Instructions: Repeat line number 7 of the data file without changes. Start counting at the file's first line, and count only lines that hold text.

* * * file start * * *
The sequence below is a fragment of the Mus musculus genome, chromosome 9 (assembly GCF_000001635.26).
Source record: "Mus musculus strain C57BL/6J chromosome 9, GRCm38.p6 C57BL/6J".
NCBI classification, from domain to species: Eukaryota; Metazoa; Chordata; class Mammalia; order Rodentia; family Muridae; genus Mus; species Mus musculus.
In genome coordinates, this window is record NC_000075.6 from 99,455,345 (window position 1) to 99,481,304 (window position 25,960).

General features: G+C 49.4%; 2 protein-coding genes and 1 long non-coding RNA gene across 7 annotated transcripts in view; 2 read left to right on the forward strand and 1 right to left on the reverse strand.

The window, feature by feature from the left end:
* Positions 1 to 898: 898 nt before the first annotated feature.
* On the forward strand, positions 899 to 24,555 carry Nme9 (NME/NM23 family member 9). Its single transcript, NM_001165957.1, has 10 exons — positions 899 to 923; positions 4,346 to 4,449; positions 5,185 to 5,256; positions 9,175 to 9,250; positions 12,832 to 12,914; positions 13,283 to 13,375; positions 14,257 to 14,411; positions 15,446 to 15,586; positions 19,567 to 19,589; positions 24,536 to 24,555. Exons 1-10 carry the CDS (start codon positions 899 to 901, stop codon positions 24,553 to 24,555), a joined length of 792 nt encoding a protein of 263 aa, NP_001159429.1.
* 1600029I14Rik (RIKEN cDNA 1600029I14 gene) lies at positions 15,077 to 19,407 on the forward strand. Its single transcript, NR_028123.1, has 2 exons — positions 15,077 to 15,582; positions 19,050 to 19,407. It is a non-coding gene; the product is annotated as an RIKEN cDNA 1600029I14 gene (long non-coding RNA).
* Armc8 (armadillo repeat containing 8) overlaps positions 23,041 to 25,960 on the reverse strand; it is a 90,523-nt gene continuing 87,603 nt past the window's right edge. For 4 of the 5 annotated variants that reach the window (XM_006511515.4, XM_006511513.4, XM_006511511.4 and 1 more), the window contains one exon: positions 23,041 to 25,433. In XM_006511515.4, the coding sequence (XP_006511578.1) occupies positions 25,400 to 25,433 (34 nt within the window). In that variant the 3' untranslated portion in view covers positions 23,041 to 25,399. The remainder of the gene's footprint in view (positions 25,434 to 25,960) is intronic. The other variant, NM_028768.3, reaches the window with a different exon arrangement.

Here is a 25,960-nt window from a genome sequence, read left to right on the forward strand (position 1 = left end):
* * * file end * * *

* Positions 1 to 898: 898 nt before the first annotated feature.